cosmos, and man’s place in it. As this is a fundamental aspect of human existence, there

could not have been a time when thoughts about these aspects were not present. But they

might not have been expressed in clear terms . (Just think: we all watch TV and use the

computer or the mobile phone. We sure have a reason for dressing the way we do. We

surely think about them. But do we all theorise?) In the Western tradition, formal

philosophical tradition is supposed to have begun in the old Greek islands in the

6th century BC.

Philosophy was an important subject in the ancient world- a major subject after theology,

medicine and law which were the ones which were formally and rigorously taught in the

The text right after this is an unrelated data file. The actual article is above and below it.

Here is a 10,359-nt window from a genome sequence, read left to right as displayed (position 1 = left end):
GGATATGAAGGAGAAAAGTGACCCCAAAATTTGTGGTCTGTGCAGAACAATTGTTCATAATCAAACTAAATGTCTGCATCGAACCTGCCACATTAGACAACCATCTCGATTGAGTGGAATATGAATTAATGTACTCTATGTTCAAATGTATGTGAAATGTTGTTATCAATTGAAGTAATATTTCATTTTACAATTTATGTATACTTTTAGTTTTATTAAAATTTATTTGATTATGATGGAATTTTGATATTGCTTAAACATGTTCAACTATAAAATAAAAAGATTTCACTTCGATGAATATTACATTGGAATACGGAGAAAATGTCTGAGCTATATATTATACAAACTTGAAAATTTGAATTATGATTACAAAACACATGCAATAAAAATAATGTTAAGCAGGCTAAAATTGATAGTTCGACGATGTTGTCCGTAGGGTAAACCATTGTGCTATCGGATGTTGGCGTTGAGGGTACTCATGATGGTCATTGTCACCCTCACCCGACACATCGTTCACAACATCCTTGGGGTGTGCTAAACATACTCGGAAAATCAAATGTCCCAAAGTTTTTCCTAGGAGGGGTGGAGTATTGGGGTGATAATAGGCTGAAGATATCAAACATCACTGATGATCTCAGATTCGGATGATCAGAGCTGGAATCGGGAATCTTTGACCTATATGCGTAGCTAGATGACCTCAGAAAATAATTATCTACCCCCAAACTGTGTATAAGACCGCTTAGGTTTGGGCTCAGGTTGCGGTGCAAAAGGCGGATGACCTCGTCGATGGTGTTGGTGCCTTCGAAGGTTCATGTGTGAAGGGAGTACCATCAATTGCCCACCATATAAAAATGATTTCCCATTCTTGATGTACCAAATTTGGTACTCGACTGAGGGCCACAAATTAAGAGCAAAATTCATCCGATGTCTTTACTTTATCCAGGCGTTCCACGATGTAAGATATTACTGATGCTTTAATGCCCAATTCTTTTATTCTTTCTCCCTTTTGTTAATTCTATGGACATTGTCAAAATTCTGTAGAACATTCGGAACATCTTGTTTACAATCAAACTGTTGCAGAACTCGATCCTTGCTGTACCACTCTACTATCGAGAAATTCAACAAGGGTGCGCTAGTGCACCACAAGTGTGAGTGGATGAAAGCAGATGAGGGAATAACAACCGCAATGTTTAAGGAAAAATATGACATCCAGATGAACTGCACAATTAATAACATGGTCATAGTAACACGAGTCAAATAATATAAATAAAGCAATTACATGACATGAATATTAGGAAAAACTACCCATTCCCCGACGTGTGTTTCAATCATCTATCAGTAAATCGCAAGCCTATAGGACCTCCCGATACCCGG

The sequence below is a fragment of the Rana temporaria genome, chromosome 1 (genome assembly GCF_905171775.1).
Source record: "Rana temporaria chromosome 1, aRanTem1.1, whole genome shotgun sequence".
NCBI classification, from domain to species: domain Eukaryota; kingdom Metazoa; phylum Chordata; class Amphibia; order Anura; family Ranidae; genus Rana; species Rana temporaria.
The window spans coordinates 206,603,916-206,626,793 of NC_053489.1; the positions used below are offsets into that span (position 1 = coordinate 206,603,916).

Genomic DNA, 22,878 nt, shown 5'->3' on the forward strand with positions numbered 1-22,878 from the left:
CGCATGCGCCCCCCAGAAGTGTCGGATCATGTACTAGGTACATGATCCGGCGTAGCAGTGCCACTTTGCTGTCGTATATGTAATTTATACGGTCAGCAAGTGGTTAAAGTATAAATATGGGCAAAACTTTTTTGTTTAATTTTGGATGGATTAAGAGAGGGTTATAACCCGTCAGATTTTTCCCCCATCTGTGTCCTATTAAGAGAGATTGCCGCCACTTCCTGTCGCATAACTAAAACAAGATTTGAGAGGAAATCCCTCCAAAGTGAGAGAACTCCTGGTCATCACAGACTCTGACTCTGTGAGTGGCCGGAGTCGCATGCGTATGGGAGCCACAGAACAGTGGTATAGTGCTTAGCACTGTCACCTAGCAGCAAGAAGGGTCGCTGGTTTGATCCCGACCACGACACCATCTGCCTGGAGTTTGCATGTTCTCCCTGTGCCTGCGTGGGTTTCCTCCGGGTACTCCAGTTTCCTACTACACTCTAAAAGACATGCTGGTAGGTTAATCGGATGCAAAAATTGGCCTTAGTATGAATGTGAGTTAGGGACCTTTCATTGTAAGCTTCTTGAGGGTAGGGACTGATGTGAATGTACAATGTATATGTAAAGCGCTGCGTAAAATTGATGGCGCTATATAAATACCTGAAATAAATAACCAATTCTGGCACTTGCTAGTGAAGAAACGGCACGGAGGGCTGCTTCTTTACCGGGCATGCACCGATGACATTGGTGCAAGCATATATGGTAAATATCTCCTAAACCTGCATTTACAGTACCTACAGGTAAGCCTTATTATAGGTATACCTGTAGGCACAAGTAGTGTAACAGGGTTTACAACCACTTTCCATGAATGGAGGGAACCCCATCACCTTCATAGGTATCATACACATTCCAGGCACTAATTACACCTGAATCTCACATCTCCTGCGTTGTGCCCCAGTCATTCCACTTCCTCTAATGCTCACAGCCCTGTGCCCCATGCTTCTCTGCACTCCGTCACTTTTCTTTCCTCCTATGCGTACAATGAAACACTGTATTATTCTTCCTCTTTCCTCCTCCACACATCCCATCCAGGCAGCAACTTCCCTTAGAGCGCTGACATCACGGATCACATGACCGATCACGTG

schools. Every subject other than the three was included in philosophy- science (physics)

was called ‘natural philosophy’.Somehow, we see its influence even today: the highest

degree awarded by a university for academic studies is called ‘PhD’  or D.Phil

(Doctor of Philosophy), though the recipient might not have studied philosophy at all!

Over the centuries, this term has come to be applied in many senses, depending upon  

the method, the subject matter or the purpose. As an intellectual discipline, it could relate

to any subject covering its basic principles (eg. philosophy of sports, corporate philosophy,

etc). By itself, it means disinterested pursuit of knowledge for its own sake, employing

the method of rational inquiry.


Socrates and Plato

We see this demonstrated best in the dialogues of Plato, especially featuring Socrates.

We notice some stunning features. Socrates said that ” the unexamined life is not fit for